|Standing, as I do, in the view of God and eternity, I realize that patriotism is not enough. I must have no hatred or bitterness toward anyone. - Edith Cavell 1865-1915 (Spoken to the chaplain who attended her before her execution by firing squad, 12 Oct. 1915.)|
No. 64, 01 April 1992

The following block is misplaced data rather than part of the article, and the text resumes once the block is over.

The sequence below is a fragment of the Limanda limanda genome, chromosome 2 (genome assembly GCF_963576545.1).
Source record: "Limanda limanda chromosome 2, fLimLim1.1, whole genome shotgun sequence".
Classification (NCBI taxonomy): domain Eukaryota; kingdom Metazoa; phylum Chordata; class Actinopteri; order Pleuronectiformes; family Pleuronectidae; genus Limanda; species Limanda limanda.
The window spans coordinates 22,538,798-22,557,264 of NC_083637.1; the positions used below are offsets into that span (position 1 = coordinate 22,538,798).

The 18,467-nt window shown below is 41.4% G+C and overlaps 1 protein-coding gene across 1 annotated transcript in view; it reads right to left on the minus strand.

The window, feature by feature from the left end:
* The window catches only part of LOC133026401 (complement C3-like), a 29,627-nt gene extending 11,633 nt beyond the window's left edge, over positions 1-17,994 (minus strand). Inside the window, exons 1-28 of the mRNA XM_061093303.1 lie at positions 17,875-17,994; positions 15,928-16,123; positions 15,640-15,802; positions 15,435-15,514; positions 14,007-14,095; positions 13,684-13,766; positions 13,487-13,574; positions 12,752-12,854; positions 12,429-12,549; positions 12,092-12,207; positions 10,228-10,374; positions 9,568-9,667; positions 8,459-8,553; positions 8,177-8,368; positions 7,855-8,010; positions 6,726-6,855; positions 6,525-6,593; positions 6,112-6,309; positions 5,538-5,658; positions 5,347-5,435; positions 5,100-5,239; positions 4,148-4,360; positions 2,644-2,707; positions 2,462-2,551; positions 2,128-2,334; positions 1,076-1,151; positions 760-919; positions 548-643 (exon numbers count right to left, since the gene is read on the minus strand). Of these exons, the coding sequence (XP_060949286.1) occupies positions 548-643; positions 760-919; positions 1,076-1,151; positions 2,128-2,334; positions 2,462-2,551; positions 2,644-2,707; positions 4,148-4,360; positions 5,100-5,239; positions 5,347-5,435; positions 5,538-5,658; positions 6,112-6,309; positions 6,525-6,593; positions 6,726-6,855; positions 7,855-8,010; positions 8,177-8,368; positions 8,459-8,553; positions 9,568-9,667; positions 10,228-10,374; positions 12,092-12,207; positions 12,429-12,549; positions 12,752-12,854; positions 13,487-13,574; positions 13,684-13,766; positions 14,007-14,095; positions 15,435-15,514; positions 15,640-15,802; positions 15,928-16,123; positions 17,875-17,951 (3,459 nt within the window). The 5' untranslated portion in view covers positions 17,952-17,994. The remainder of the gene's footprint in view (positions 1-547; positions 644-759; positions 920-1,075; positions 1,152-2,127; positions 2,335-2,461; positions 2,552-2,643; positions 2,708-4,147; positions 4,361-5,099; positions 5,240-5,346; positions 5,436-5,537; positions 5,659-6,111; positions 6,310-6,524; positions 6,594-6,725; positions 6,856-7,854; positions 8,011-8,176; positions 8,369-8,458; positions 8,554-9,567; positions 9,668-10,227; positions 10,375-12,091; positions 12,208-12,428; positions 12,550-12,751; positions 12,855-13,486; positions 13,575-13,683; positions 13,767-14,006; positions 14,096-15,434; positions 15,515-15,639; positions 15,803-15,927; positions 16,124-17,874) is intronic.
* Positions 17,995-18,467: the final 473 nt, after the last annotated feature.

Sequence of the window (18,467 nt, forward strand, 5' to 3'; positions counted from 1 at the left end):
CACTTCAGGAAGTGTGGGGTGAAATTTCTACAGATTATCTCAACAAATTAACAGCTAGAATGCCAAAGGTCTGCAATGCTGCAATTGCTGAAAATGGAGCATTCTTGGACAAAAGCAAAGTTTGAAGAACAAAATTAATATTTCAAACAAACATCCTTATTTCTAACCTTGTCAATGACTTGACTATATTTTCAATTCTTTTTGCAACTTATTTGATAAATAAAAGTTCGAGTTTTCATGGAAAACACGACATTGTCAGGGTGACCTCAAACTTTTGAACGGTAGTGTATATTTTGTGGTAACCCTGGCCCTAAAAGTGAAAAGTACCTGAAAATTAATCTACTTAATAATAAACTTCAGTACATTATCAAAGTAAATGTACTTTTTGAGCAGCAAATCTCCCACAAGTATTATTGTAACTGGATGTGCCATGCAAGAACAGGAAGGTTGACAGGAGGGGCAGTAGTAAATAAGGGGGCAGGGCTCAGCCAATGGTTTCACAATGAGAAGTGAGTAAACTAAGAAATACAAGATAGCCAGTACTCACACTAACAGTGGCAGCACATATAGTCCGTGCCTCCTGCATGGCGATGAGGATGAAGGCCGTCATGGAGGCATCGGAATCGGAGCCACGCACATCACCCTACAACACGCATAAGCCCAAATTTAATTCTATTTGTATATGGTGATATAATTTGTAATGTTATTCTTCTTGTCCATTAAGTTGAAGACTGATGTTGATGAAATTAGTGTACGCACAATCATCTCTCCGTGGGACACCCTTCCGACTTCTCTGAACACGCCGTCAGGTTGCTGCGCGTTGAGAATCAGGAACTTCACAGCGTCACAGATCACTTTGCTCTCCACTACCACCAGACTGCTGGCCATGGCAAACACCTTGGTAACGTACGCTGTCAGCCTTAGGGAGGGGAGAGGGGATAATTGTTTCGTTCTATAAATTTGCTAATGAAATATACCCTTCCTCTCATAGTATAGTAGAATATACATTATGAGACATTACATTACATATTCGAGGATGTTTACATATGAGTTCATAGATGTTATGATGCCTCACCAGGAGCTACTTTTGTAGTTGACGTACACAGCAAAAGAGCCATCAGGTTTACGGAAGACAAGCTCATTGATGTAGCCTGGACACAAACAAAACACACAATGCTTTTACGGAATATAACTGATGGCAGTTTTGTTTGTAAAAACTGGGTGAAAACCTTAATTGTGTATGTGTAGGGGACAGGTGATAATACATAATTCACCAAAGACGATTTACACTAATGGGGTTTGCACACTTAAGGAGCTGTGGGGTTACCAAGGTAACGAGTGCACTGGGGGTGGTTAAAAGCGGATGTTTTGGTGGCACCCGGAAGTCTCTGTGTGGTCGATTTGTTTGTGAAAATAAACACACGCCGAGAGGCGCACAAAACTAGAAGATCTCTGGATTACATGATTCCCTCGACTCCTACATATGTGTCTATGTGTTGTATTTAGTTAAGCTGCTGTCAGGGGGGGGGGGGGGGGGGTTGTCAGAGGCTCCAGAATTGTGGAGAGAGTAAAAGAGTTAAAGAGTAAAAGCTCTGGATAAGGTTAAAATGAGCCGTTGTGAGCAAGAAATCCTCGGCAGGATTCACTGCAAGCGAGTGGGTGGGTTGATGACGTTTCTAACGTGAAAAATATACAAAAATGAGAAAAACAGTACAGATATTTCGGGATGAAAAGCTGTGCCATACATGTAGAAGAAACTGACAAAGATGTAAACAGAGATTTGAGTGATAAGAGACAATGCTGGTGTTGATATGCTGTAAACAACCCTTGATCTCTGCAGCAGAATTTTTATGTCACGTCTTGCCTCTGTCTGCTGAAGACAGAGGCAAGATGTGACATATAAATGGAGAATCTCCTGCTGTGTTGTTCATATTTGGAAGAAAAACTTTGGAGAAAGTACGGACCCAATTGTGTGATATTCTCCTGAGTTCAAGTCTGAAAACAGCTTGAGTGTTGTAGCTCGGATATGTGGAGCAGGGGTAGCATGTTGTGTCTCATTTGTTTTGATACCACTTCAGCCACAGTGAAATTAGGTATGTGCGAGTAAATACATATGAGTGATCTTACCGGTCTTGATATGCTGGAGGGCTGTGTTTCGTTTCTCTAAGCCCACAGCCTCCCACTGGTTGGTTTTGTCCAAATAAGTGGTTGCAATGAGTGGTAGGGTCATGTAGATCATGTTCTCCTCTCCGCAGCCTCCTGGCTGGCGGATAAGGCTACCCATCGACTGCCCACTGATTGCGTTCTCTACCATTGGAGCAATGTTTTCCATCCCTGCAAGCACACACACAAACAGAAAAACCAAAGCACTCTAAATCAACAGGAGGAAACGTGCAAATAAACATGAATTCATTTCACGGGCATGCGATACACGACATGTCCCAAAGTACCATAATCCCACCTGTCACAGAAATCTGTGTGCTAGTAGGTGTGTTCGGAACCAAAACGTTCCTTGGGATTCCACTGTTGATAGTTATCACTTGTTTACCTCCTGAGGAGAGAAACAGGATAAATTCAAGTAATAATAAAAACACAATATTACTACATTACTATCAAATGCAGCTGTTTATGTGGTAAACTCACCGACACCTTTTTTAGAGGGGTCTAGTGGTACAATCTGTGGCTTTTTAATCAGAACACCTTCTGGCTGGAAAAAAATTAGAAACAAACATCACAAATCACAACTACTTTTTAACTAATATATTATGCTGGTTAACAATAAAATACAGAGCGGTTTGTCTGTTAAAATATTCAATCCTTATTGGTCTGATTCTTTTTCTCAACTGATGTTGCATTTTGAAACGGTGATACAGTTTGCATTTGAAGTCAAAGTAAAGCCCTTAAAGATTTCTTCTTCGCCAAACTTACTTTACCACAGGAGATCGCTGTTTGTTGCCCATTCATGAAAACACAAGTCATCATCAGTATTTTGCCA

SUCCESSOR STATES TO THE USSR RUSSIAN FEDERAL TREATY SIGNED. The federal treaty between the central organs in Moscow and the constituent republics and other territorial-administrative units of the Russian Federation was ceremoniously signed in Moscow on 31 March, CIS and Western agencies reported. The treaty was signed by Ruslan Khasbulatov, chairman of the Russian parliament, and President Boris Yeltsin as federal representatives, and by the leaders of 18 of the 20 republics, Moscow, St. Petersburg, the krais, oblasts, and other territorial subdivisions. Tatarstan and the Chechen Republic refused to sign the document, which is to be ratified by the Russian Congress of People's Deputies that opens on 6 April. Thereafter the treaty will be incorporated into the new Russian constitution. The treaty delineates the division of powers between the federal organs and the subjects of the Federation. Yeltsin opened the ceremony with a keynote address, saying that "a united Russia was, is, and will be." (Roman Solchanyk) TATARSTAN REFUSES TO SIGN FEDERAL TREATY BUT IS SATISFIED WITH RUSSIAN TALKS. Interfax of 31 March quotes Tatarstan parliamentary Chairman Farid Mukhametshin as saying Russia and Tatarstan had common views on a bilateral agreement that is being drafted in Moscow, but still differed on budget and tax issues. Tatarstan would like to have a "one-channel" budget and a tax collection system based on its own laws to transfer a portion of the money to federal authorities. Tatarstan refused to sign the Russian Federal Treaty but is in favor of signing this bilateral agreement as soon as possible, preferably before the Congress of People's Deputies in an effort to form a strong alliance with Russia, Mukhametshin said. (Charles Carlson) BASHKORTOSTAN RETREATS ON FEDERAL TREATY. Bashkortostan signed the Federal Treaty, unexpectedly given its previous reservations: Bashkir parliamentary leader Murtaza Rakhimov was quoted on 30 March as saying the treaty would not solve his republic's main problems (see Daily Report of 31 March). However, Interfax of 31 March reported that Bashkortostan concluded a special bilateral agreement with Russia specifying certain areas--property, mineral deposits, foreign economic activity and taxes--in which the republic could pursue its own policy. (Charles Carlson) CHECHEN PARLIAMENT DECLARES STATE OF EMERGENCY. In what one spokesman termed "an attempted coup," unidentified armed opponents of Chechen President General Dzhakhar Dudaev seeking to force his resignation seized the broadcasting center in Groznyi on 31 March and besieged Dudaev's official residence; thousands of others gathered in the town's main square, ITAR-TASS reported. At least five people were killed and several wounded when troops loyal to Dudaev using armored vehicles and rocket launchers retook the broadcasting center. The Chechen parliament subsequently declared a state of emergency throughout the republic "until the situation returns to normal." (Liz Fuller) SNEGUR SAYS TIME FOR TALKS OVER. As fighting continues between Moldova and the breakaway "Dniester Republic," Moldovan President Mircea Snegur told parliament on 31 March that the time for negotiations between the two sides had run out, CIS and Western news agencies reported. Snegur told Moldovan lawmakers that the leaders of the "Dniester Republic" are not interested in resolving the conflict in a peaceful manner. The Moldovan parliament approved the state of emergency introduced by Snegur on 28 March. (Roman Solchanyk) FOREIGN AFFAIRS EXPERTS MEETING IN CHISINAU. Experts from the ministries of foreign affairs of Moldova, Romania, Russia, and Ukraine gathered in the Moldovan capital on 31 March to discuss a solution to the Dniester conflict, CIS and Western news agencies reported. The participants were quoted as saying before the meeting opened that they would be guided by the Helsinki agreements on the stability of borders and would seek a peaceful resolution while preserving Moldova's integrity. The talks will continue on 1 April. (Roman Solchanyk) GAMSAKHURDIA SUPPORTERS RETREAT. Armed supporters of ousted Georgian President Zviad Gamsakhurdia removed roadblocks in western Georgia on 31 March and began retreating to their stronghold in Zugdidi, ITAR-TASS reported. A group of some 100 people staged a demonstration in Tbilisi to mark Gamsakhurdia's birthday. In response to an appeal by the ruling Georgian State Council, the Abkhaz leadership gave assurances that it would not permit Gamsakhurdia's supporters to take refuge in the autonomous republic. (Liz Fuller) NAGORNO-KARABAKH UPDATE. The CSCE mission headed by Czechoslovak Foreign Minister Jiri Dienstbier met in Baku on 31 March with Azerbaijani Premier Hasan Hasanov and with acting President Yakub Mamedov, Azerinform-TASS reported. Hasanov insisted that a solution to the Karabakh issue can be reached only if it is accepted that it is a military conflict between Armenia and Azerbaijan. In spite of Mamedov's continued insistence that representatives from Karabakh should be part of the Azerbaijani delegation to peace talks, a preliminary agreement was reached on holding a peace conference under the auspices of the CSCE. The Secretary-General of the Islamic Conference Organization, Hamid Algabid, stated in Djiddah on 31 March that interested parties, including Russia, Iran, Turkey, and UN special envoy Cyrus Vance, had reacted positively to its proposal for a regional peace conference on Karabakh, Western agencies reported. (Liz Fuller) KOZYREV TO CAUCASUS. Russian Foreign Minister Andrei Kozyrev will travel to the Caucasus on 2 April as part of a Russian diplomatic delegation for talks on settling the Nagorno-Karabakh conflict, Interfax reported on 31 March. (Suzanne Crow) IMF APPROVES RUSSIAN ECONOMIC PROGRAM. The Executive Board of the International Monetary Fund, meeting on 30 March, praised the Russian government for its "bold and comprehensive economic reform program" and recommended that Russia be given a 3% quota when its joins the IMF, RFE/RL and The Washington Post reported on 31 March. The quota would enable Russia to draw about $4 billion a year for the next few years to support its economic reform program. IMF Managing Director Michel Camdessus said: "The Russian program presents a major step towards a market economy. If fully implemented, it will lay the foundation for an economic program that the IMF could support with its financial resources once Russia becomes a member." (Keith Bush and Robert Lyle) FURTHER RESCHEDULING OF SOVIET DEBT REPAYMENT. The 17-member "Paris Club" of major Western creditor-countries agreed on 31 March to postpone by a further three months until 30 June payment of principal on debts incurred by the former Soviet Union, Western agencies reported. A previous rescheduling was granted in December 1991. It was not clear from the reports whether the creditor- countries had also postponed the payment of interest. Last week, Western banks had postponed for a further 90 days the repayment of debts owed by the former Soviet Union. (Keith Bush) SAKHALIN DEAL MOVES FORWARD. A US-Japanese consortium has signed a first-stage agreement to develop offshore energy reserves off Sakhalin, The Journal of Commerce reported 1 April. The group, made up of McDermott, Marathon, and Mitsui, signed the agreement with the Russian Ministry of Fuel and Energy calling for a feasibility study for the exploitation of the Piltun-Astokhskoye and Lunskoye oil and gas fields. The study will be conducted in cooperation with P/O Sakhalinmorneftegas and representatives of the Sakhalin island administration. The award of the project has been the subject of considerable controversy and acrimonious debate within Russia. (Keith Bush) COMMISSION ON RUSSIAN DEFENSE. Boris Yeltsin has ordered the creation of a state commission to be tasked with setting up the new Russian Defense Ministry, ITAR-TASS reported on 31 March. The commission will reportedly include representatives of the president, the parliament, the government, and senior military officers, scientists, and experts. ITAR-TASS said that the initiative for setting up the commission came from the now defunct Russian State Committee on defense issues. In another report on 31 March, ITAR-TASS reported that a group of military experts, including Sergei Rogov, Yurii Deryugin, and Vitalii Kovalevsky, has asked Ruslan Khasbulatov to form a parliamentary commission to oversee creation of the Russian Defense Ministry. (Stephen Foye) SHAPOSHNIKOV: NEW RUSSIAN DEFENSE MINISTER? According to "Vesti" on 31 March, sources close to the CIS central military command say that the military leadership is recommending CIS Commander in Chief Marshal Evgenii Shaposhnikov for the post of Russian Defense Minister. Meanwhile, a deputy head of the Russian President's Department of State and Legal Affairs said in Krasnaya zvezda on 31 March that the Russian Defense Ministry and general headquarters should have a staff of four to seven thousand, which he described as a significant reduction in the size of the administration now managing the armed forces. He also said that the Russian army would be built on the basis of professional service. His comments were reported by ITAR-TASS. (Stephen Foye) SHAPOSHNIKOV IN KALININGRAD. Speaking to reporters during a one-day visit to Kaliningrad, Evgenii Shaposhnikov said that troops would always be stationed in the oblast, but that the size of the force contingent there would be sufficient for defense of the region but not so large as to threaten neighboring states. His remarks were reported by ITAR-TASS on 1 April. Shaposhnikov also claimed that the redeployment of military units from Poland and the Baltic states to Kaliningrad oblast would not increase the size of the contingent there and that the military situation in the oblast was, in any event, an internal Russian affair. (Stephen Foye) CHURKIN RESIGNS. Russian Foreign Ministry Spokesman Vitalii Churkin resigned on 31 March. He was replaced by two people: Galina Sidorova, who was recently appointed as an adviser to the Russian Foreign Minister, and who will head up the Ministry's Information Service. Sergei Yastrzhembsky, former editor of VIP magazine, will head up the Ministry's new Department of Information and Press and will serve as the main ministry spokesman. Igor Bulai was named head of the ministry's press center, Western agencies reported. (Suzanne Crow) SIDOROVA ON CIS TIES. The Russian foreign minister's adviser, Galina Sidorova, said on 31 March that Russia has still not developed a foreign policy in relation to countries of the CIS. The Department of CIS Affairs in the Foreign Ministry may become a "mini-ministry or a ministry within a ministry," Sidorova said, "depending on what emphasis Russia places or will place on republics of the former USSR," Interfax reported. (Suzanne Crow) SHAKHRAI OFFERS RESIGNATION. Russian Deputy Prime Minister Sergei Shakhrai has asked President Boris Yeltsin, in a letter broadcast on 31 March by Radio Rossii, to release him of his government job so that he could fully concentrate on his parliamentary duties. Shakhrai is resigning from the government in accordance with a ruling that bars parliament members from holding government posts, but Shakhrai criticized the ruling as a "hidden attempt" to exclude Yeltsin supporters from active work at the forthcoming Congress. As deputy prime minister, Shakhrai has been in charge of legal affairs, control of the army and security organs. (Alexander Rahr) CHORNOVIL TO RESIGN FROM LVIV POST. Chairman of the Lviv Oblast Council Vyacheslav Chornovil announced on 31 March that he will be resigning from his post, Radio Ukraine reported. Chornovil, who has become the center of political opposition to Ukrainian President Leonid Kravchuk, said that he wants to concentrate more fully on his work in the Ukrainian parliament, of which he is a deputy. Last month Chornovil was elected to the new triumvirate heading "Rukh," which is divided between Chornovil's adherents and those of Kravchuk and his supporters. (Roman Solchanyk) RALLY CONTINUES IN DUSHANBE. An unauthorized political rally by 12,000 to 15,000 demonstrators demanding the resignation of the Tajik Supreme Soviet and its chairman, Safarali Kendjaev, has continued in Dushanbe for the fifth day, according to Interfax of 31 March. Among the reasons for the protest is the resignation of Interior Minister Navdjuvanov on charges of "abuse of office and connivance in the waste of state property." The leader of the Dushanbe chapter of the Democratic Party of Tajikistan, Sadyk Ismailov, said that the opposition was dissatisfied with the possibility that a person could still be persecuted for his or her political views. However, the protest is still continuing despite the fact that Navdjuvanov has been restored to his post. (Charles Carlson) KYRGYZSTAN TO HOLD INTERNATIONAL CONGRESS. Interfax of 31 March reported that Kyrgyz President Askar Akaev has passed a decree on holding the first international congress (kuraltai) in Bishkek on 29-30 August. The organizing committee consists of the ministers of culture, economy, and finance, leaders of the media, and heads of the national parties: Asaba (the banner) and Erkin Kyrgyzstan (free Kyrgyzstan), and of the national societies: Kyrgyz Zel (the Kyrgyz People) and Manas Ata (father Manas). [Manas is a national epic hero.] The decree says that the Kyrgyz people's growing national awareness necessitates national consolidation of the Kyrgyz living in the republic and abroad. (Charles Carlson) CENTRAL AND EASTERN EUROPE WALESA AND KOHL SPEAK ON IMPROVING RELATIONS. On 31 March in Bonn German Chancellor Helmut Kohl and Polish President Lech Walesa said they want to improve relations at all levels. Kohl told reporters there can be no lasting peace in Europe without good neighborliness and friendly relations between their people. He welcomed Poland's participation in the NATO Cooperation Council and its new dialogue with the West European Union. He also urged Warsaw to open its economy further to foreign businessmen, expressing confidence Poland can only profit from more foreign investments. Walesa also spoke to the German Chamber of Commerce and Industry in Bonn, where he urged businessmen to look toward long-term investment in Poland. According to RFE/RL correspondents, the businessmen urged him to help remove the obstacles to investments. Earlier, the Polish President met German Foreign Minister Hans-Dietrich Genscher. They discussed how to create one Europe--in politics, security, and the economy. Walesa travels on 1 April to Munich for talks with Bavarian officials and a visit to the memorial at Dachau, site of the former Nazi concentration camp. (Wladyslaw Minkiewicz) HAVEL IN RUSSIA. Czechoslovak President Vaclav Havel and Russian President Boris Yeltsin sign a friendship and cooperation treaty in Moscow on 1 April, CSTK reports. Work on the treaty began two years ago. It is the first bilateral accord between the countries and contains a condemnation of the Soviet-led invasion of Czechoslovakia in 1968. Havel is also expected to meet former Soviet President Mikhail Gorbachev and Russian Parliament Chairman Ruslan Khasbulatov. He will also sign an agreement regarding the settlement of property and financial issues connected with the departure of former Soviet troops from Czechoslovakia. (Barbara Kroulik) BOSNIA TALKS SHOW PROGRESS. The sixth round of EC-mediated talks among the three leading national parties in Bosnia-Herzegovina concluded in Brussels on 31 March. Radio Serbia and Radio Sarajevo reported that some progress was made on determining the governmental structure for the multiethnic republic, but the sides remain sharply divided over Muslim proposals to create an 18,000- man armed force and for the withdrawal of the Yugoslav army from the republic. Bosnian President Alija Izetbegovic reiterated his opposition to current plans to divide Bosnia-Herzegovina, saying that "the maps show the absurdity of the task." The three parties agreed to an unconditional cease-fire throughout the republic, to start delineating the three national regions right away, and to grant guarantees for human rights under the control of European human rights institutions in all three national units. International recognition of Bosnia-Herzegovina is expected on 6 April. Bulgaria and Turkey have already recognized the republic and have called on other states to do so as well. (Milan Andrejevich) POLAND TO TIGHTEN ARMS EXPORTS. Following the recent arrest of seven Poles on suspicion of trying to sell arms to Iraq, Warsaw is planning to implement new laws to restrict arms exports. A Foreign Trade Ministry Official said on 31 March that the new legislation will limit the number of arms export licences issued by the government and prevent the reexport of modern weapons technology purchased abroad. According to Western media, details of the legislation will be published in full on 1 April. (Wladyslaw Minkiewicz) PRAGUE ARMS EXPORTS CONTINUING. Czechoslovakia admitted on 31 March that it was exporting arms to Peru but denied allegations of sales to Pakistan. In its latest issue the weekly Respekt said it had seen official records proving a license had been issued to sell 100 T-55 tanks to Peru, a country listed as "risky" by the Foreign Ministry. Deputy Foreign Minister Martin Palous said that his ministry had nothing against the export to Peru, but he refuted reports that a government commission had approved the export of tank equipment to Pakistan, saying that arms trade with that country had ended. Respekt also said that Czechoslovakia agreed to reexport several MiG-29 and Sukhoi aircraft from Russia to Pakistan. Palous said that no license had been granted since a country of destination was not given. (Barbara Kroulik) NATO AND EX-SOVIET TROOP WITHDRAWAL. After returning from a meeting of NATO officials in Brussels, Latvian deputy Juris Dobelis told the press on 30 March that NATO is interested in a stable situation in the Baltic States. Dobelis added that the message that he received in Brussels was that NATO could not address itself to issues related to the withdrawal of ex-USSR troops from Latvia until a formal accord is reached by Latvia and Russia on the troop pullout, Diena reported on 30 March. (Dzintra Bungs) HUNGARIAN SECRETARY ASKS FOR WEU PROTECTION. On 31 March, Hungarian Deputy Defense Secretary Rudolf Joo appealed to the West European Union to help East European countries to fend off security threats posed by civil war and economic chaos in Yugoslavia and the former Soviet Union, Western news agencies reported. Speaking in Berlin at a three-day symposium on the WEU's role in maintaining peace in a changed Europe, Joo called on the international community to play a greater role in dealing with local ethnic conflicts. He said that Hungary, Czechoslovakia, and Poland seek a "security partnership" with the WEU, first as observers and later as associate members. Joo said that Hungary's resources are strained by an influx of 50,000 refugees from neighboring Yugoslavia and constant violations of its borders by parties in the civil war there create security problems. He warned that refugees from former Soviet republics were also streaming westward, constituting an "unprecedented challenge to the untested immigration policy and the fragile economic and social balance of East European countries." (Edith Oltay) ILIESCU SUPPORTERS SET UP DISSIDENT GROUP. On 31 March Senator Vasile Vacaru, who resigned as leader of the NSF group in parliament the day before, announced the creation of a new parliamentary group called the National Salvation Front-22 December. It comprises hundreds of supporters of President Ion Iliescu, whom they describe as the true leader of the movement born of the revolution of 22 December 1989 which ousted Nicolae Ceausescu. A committee has been formed to transform the group into a political party, and its leaders say that they will support the government of Prime Minister Theodor Stolojan. (Mihai Sturdza) BULGARIAN GOVERNMENT AND THE STRIKES. On 31 March the parliamentary caucus of the UDF held a session that ended with a vote of support for the government against the striking miners' demand for resignation of minister Ivan Pushkarov. BTA said only one deputy supported the call for Pushkarov's resignation. In the course of the day the strike escalated to include a call for civil disobedience. Police announced they would preserve order and protect those willing to work. Four miners began a hunger strike in one 250-meter-deep mine shaft, and early on 1 April Bulgarian Radio said they had been joined by two women workers. (Rada Nikolaev) RUBLE SHORTAGE IN THE BALTIC STATES. Radio Riga and Western agencies reported on 31 March about a critical shortage of rubles in the Baltic States. Consequently, Lithuanian Premier Gediminas Vagnorius has suspended the pay of members of the government and legislature, as well as the central bank staff; the government is also allowing delays of one month in the payment of rents and housing charges. The Estonian government is trying to overcome the ruble shortage by selling some of its hard currency reserves. The Latvian government is considering the possibility of introducing an interim currency, the Latvian ruble, before going over to the lats, but most economists feel that this would not stabilize the monetary situation in the country. The ruble shortage can be attributed in part to inflation and to the new conditions of trade with Russia. (Dzintra Bungs) STATUS OF EX-SOVIET DEFENSE PLANTS IN LATVIA UNCLEAR. Maris Grinsteins of the Latvian Ministry of Maritime Affairs told Diena on 30 March that the Latvian government's decree concerning the takeover of ex-Soviet military property by Latvian authorities "has a hollow ring." Grinsteins said that ex-Soviet naval officials in Liepaja and Bolderaja continue to claim that the property belongs to Russia and refuse to recognize Latvia's authority over it. The issue was discussed on 19 March between Latvian and Russian experts in connection with the withdrawal of ex-USSR troops from Latvia; the Russian officials were loath to discuss the matter but later suggested that the plants might be turned into joint ventures. (Dzintra Bungs) NATIONALIZED PROPERTY IN LATVIA TO BE RETURNED TO OWNERS. The Latvian Supreme Council has decided that business property (but not land) owned by individuals before it was nationalized by the Soviet regime is to be returned to their previous owners or their heirs, BNS reported on 31 March. Applications must be submitted by 20 July to local governments or Latvian legations abroad, and the claimant must indicate if he wishes to have the business property back or receive compensation. In 1940, there were 4,888 private business establishments in Latvia. (Dzintra Bungs) ESTONIA ESTABLISHES ECONOMIC POLICE FORCE. The Estonian government has created a special police force to combat economic crime, BNS reported on 30 March. The previous government disbanded all state control organs, but the recent sharp increase in organized economic crime prompted the Vahi government to establish the special force. The unit, planned to include 100-140 officers, will be subordinated to the Interior Ministry. (Riina Kionka) HUNGARY PROTESTS GREEK TRUCKERS' BLOCKADE. On 31 March the Hungarian government launched a formal protest to Greece over a blockade by Greek truck drivers opposed to an increase in Hungarian transit fees, MTI reported. For the second time this year, Greek truckers blockaded Greek-Yugoslav border crossings to prevent Hungarian trucks from getting through. Hungarian Transport Ministry spokesman Andras Varhelyi told reporters that 50 Hungarian trucks were stranded. In February Hungary reached an accord with the EC under which Budapest offered 4,000 free transit permits and 14,000 preferential ones to Greek truckers heading for northern Europe, but Budapest has not been able to hand over the permits because Athens has not formally recognized the accord. (Edith Oltay) TURKISH FOREIGN MINISTER ENDS BULGARIAN VISIT. On 31 March Turkish Foreign Minister Hikmet Cetin ended a two-day official visit to Bulgaria, the first of its kind since 1983. Cetin assessed relations between the two neighboring countries as a model of friendship. Three documents were signed: a program for development of relations, one agreement on easing visa requirements, and another lifting travel restrictions for diplomats. BTA also said signing a friendship treaty is envisaged, but gave no details. The recent border conflict, including the Black Sea, will be discussed at the level of experts slated to meet in Ankara on 28-29 April. It was also agreed to begin negotiations on cooperation in culture and various other spheres. (Rada Nikolaev) NO ESTONIAN CITIZENSHIP APPLICATIONS YET. Estonian passport officials report that they have received no applications for Estonian citizenship yet. According to the enabling legislation to the citizenship law passed on 26 February, those wishing to become naturalized citizens of Estonia could submit applications starting on 30 March 1992. Passport Office General Director Linnar Liivamagi told ETA on 31 March that a number of applications forms have been requested, but that no one applied for citizenship the first day. (Riina Kionka) ESTONIA'S RUSSIANS VOTING WITH THEIR FEET? Business is booming for a consulting firm helping people resettle in Russia. The company, called Edusamm (Step of Success), is located in the largely Russian-populated city of Kohtla-Jarve and already has some 300 clients. The company helps finance housing in Russia with collateral from apartments in Estonia. According to the 31 March ETA report, most Edusamm clients want to be relocated in central Russia, St. Petersburg, or Novgorod. (Riina Kionka) LAST ALLIED WORLD WAR II COMMANDER TURNS 100. The sole surviving senior allied commander in World War II celebrated his 100th birthday on 31 March, PAP and Reuters report. Polish general Stanislaw Maczek received goodwill messages at his home in Scotland from world leaders including Pope John Paul II, Lech Walesa, and George Bush. Civic delegations came from towns in France, Belgium, and Holland liberated by Maczek's First Polish Armored Division. There were even delegations from some German towns he captured in 1945. After escaping from Nazi-occupied Poland to France in 1939, Maczek formed his division and participated in the 1944 Normandy landings. Among other cities, he liberated Gandawa in Belgium and Breda in Holland, and captured a major German port, Wilhelmshaven. Maczek never lost a single battle. (Wladyslaw Minkiewicz) [As of 1200 CET] Compiled by Carla Thorson & Charles Trumbull The RFE/RL Daily Report is produced by the RFE/RL Research Institute (a division of Radio Free Europe/Radio Liberty Inc.) in Munich, Germany, with the assistance of the RFE/RL News and Current Affairs Division (NCA). The report is available Monday through Friday, except holidays, at approximately 0800 US Eastern Time (1400 Central European Time) by fax, post, or e-mail. The report is also posted daily on the SOVSET computer network. For-inquiries about specific news items, subscriptions, or additional copies, please contact: In USA: Mr. Jon Lodeesen or Mr. Brian Reed RFE/RL, Inc., 1201 Connecticut Avenue NW, Washington, DC 20036. Telephone: (202) 457-6912 or -6900 fax: (202) 457-6992 or -202-828- 8783; or in Europe: Mr. David L. 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